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Women’s Business Center welcomes fledgling entrepreneurs

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Allyson Swartzentruber started selling her art at the Glasgow High School Craft Fair and at New Castle’s Art of the Green Arts and Crafts Show. Photo by Eric Crossan.


By Kathy Canavan
Special to Delaware Business Times

Allyson Swartzentruber went to the Women’s Business Center in Wilmington for advice on how to
sell her art, and she wound up with a customer.

When Sara Crawford-Jones, who runs the center, saw photos of Swartzentruber’s canvases, her eyes
lit up. “This is gorgeous. Is it for sale? This is why you have to get into business.”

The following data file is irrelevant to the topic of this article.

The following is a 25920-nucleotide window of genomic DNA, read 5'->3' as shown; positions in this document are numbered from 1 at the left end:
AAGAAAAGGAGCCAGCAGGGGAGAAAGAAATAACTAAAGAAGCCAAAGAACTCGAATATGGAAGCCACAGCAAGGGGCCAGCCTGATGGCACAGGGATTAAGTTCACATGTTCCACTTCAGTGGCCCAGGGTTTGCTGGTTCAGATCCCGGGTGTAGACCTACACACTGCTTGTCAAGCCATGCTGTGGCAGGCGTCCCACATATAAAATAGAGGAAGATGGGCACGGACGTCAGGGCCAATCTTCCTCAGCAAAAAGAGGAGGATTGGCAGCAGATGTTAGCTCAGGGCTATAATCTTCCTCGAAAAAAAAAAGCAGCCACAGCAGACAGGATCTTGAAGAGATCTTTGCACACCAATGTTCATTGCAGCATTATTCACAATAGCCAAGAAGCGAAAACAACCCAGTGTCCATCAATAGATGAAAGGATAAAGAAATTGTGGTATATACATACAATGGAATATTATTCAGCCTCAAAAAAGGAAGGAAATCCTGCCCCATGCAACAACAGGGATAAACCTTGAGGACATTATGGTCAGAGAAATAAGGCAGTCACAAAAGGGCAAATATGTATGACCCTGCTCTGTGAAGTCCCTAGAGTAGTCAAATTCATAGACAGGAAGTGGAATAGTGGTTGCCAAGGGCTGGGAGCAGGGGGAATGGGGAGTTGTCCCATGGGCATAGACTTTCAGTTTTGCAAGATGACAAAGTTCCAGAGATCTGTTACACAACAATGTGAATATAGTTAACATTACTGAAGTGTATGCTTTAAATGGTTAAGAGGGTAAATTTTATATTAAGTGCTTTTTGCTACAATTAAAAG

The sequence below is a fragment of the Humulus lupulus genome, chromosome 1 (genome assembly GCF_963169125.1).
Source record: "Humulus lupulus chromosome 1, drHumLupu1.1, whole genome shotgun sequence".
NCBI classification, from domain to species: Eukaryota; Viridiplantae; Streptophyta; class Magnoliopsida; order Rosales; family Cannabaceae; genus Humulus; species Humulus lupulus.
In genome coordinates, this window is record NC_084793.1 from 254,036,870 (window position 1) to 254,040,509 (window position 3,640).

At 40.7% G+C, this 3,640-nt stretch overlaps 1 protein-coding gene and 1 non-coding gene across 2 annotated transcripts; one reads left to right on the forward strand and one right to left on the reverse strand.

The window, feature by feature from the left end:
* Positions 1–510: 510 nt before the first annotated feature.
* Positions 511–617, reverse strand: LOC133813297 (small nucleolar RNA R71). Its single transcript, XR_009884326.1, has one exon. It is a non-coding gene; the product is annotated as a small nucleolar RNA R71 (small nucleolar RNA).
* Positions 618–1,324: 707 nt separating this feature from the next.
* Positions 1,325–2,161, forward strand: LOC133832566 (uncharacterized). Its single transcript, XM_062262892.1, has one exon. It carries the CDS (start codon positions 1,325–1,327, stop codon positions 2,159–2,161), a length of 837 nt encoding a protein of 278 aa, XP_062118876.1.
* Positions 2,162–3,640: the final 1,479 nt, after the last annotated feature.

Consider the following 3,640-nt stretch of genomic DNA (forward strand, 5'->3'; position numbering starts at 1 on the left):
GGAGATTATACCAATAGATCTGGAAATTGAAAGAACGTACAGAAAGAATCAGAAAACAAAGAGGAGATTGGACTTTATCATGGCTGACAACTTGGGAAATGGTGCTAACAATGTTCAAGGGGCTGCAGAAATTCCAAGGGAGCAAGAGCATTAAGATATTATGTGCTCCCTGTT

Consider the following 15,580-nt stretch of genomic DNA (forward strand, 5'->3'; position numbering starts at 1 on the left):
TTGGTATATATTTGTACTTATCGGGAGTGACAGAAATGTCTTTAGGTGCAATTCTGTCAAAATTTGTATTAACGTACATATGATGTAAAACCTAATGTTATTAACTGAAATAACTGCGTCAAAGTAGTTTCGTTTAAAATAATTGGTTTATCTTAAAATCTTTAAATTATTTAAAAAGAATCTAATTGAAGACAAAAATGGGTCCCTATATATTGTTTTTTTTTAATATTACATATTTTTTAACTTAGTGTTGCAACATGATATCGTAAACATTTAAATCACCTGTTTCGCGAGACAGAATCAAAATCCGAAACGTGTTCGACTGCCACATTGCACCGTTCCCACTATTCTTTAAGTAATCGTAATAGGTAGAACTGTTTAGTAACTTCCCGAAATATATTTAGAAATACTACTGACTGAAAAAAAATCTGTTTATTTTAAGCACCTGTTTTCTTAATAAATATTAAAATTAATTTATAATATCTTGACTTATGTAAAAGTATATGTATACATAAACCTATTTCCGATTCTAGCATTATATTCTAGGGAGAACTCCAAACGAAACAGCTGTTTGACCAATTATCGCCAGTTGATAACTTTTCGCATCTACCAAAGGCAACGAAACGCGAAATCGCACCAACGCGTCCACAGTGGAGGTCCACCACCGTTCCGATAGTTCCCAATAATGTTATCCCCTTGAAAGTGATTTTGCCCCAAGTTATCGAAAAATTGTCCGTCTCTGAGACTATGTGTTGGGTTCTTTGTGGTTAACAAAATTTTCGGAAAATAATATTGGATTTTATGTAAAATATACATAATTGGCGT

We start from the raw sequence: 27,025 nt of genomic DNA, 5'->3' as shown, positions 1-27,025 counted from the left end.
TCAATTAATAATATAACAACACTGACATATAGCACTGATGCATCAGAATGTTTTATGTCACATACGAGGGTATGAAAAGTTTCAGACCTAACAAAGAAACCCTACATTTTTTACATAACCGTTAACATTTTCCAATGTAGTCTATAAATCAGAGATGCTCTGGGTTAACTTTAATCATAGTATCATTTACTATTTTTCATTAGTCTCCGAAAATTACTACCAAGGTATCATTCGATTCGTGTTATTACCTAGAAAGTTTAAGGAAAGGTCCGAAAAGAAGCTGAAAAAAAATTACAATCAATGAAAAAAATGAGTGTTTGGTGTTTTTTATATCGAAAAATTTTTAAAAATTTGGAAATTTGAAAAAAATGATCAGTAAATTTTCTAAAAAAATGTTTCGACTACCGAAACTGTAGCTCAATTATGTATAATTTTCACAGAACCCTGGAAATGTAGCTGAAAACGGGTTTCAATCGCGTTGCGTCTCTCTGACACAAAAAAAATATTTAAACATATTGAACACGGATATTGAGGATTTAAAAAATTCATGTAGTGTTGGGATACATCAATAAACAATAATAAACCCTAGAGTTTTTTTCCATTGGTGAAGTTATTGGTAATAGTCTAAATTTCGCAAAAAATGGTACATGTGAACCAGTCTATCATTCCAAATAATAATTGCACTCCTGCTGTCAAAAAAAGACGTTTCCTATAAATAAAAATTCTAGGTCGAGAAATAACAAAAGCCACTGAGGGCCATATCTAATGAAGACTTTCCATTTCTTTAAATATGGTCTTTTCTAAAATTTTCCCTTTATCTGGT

When she saw the price on the canvas, Crawford-Jones sounded like an Antiques Roadshow appraiser telling a hopeful heirloom-clutcher some good news. She told Swartzentruber: “Because you’re new, you don’t want to be so high that you price yourself out of the market, but you don’t want to be so low that you’re giving it away and, believe me, you’re giving it away. Your work is beautiful.”

Swartzentruber is taking what she describes as baby steps into starting business. She is also in the midst of a divorce, searching for a day job and running a side gig selling antiques and collectibles on eBay.

“This is something I really enjoy doing, but it does also need to be worth my time. It can’t cost me money to do it. Pricing is rough,” she said. “I don’t want to price myself out of selling anything.

She recently went to the Small Business Administration-backed women’s center for advice on sales and pricing.